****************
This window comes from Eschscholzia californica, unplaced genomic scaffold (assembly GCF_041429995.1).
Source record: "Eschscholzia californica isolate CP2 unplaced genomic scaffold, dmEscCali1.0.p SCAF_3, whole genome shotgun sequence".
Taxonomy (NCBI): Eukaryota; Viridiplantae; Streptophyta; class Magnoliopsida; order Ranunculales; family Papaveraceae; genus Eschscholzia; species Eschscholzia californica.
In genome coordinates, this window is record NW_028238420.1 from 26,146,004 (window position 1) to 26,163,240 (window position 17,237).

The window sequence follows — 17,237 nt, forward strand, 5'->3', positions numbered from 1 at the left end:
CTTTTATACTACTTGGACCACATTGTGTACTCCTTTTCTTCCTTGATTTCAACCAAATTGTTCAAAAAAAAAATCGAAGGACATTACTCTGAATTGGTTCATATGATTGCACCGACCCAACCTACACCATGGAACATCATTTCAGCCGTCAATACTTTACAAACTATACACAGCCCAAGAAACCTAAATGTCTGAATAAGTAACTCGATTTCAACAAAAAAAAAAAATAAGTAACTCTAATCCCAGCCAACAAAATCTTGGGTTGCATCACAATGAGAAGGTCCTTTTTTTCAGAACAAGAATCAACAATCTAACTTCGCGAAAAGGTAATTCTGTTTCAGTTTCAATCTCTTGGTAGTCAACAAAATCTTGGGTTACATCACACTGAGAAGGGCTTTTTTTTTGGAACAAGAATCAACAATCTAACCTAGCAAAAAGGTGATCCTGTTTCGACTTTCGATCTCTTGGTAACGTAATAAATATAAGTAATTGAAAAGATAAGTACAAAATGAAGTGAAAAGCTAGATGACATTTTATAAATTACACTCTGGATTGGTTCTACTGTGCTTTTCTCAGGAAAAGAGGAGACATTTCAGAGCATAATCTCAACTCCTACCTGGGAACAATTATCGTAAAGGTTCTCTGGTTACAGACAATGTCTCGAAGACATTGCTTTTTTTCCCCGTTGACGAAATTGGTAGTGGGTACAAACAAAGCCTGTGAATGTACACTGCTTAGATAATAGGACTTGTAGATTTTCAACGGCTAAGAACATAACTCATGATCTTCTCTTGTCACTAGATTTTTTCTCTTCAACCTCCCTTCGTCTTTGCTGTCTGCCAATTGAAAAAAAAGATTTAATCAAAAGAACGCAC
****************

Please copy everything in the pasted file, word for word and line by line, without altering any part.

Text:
This window comes from Eschscholzia californica, unplaced genomic scaffold (assembly GCF_041429995.1).
Source record: "Eschscholzia californica isolate CP2 unplaced genomic scaffold, dmEscCali1.0.p SCAF_3, whole genome shotgun sequence".
Taxonomy (NCBI): Eukaryota; Viridiplantae; Streptophyta; class Magnoliopsida; order Ranunculales; family Papaveraceae; genus Eschscholzia; species Eschscholzia californica.
In genome coordinates, this window is record NW_028238420.1 from 26,146,004 (window position 1) to 26,163,240 (window position 17,237).

The window sequence follows — 17,237 nt, forward strand, 5'->3', positions numbered from 1 at the left end:
CTTTTATACTACTTGGACCACATTGTGTACTCCTTTTCTTCCTTGATTTCAACCAAATTGTTCAAAAAAAAAATCGAAGGACATTACTCTGAATTGGTTCATATGATTGCACCGACCCAACCTACACCATGGAACATCATTTCAGCCGTCAATACTTTACAAACTATACACAGCCCAAGAAACCTAAATGTCTGAATAAGTAACTCGATTTCAACAAAAAAAAAAAATAAGTAACTCTAATCCCAGCCAACAAAATCTTGGGTTGCATCACAATGAGAAGGTCCTTTTTTTCAGAACAAGAATCAACAATCTAACTTCGCGAAAAGGTAATTCTGTTTCAGTTTCAATCTCTTGGTAGTCAACAAAATCTTGGGTTACATCACACTGAGAAGGGCTTTTTTTTTGGAACAAGAATCAACAATCTAACCTAGCAAAAAGGTGATCCTGTTTCGACTTTCGATCTCTTGGTAACGTAATAAATATAAGTAATTGAAAAGATAAGTACAAAATGAAGTGAAAAGCTAGATGACATTTTATAAATTACACTCTGGATTGGTTCTACTGTGCTTTTCTCAGGAAAAGAGGAGACATTTCAGAGCATAATCTCAACTCCTACCTGGGAACAATTATCGTAAAGGTTCTCTGGTTACAGACAATGTCTCGAAGACATTGCTTTTTTTCCCCGTTGACGAAATTGGTAGTGGGTACAAACAAAGCCTGTGAATGTACACTGCTTAGATAATAGGACTTGTAGATTTTCAACGGCTAAGAACATAACTCATGATCTTCTCTTGTCACTAGATTTTTTCTCTTCAACCTCCCTTCGTCTTTGCTGTCTGCCAATTGAAAAAAAAGATTTAATCAAAAGAACGCAC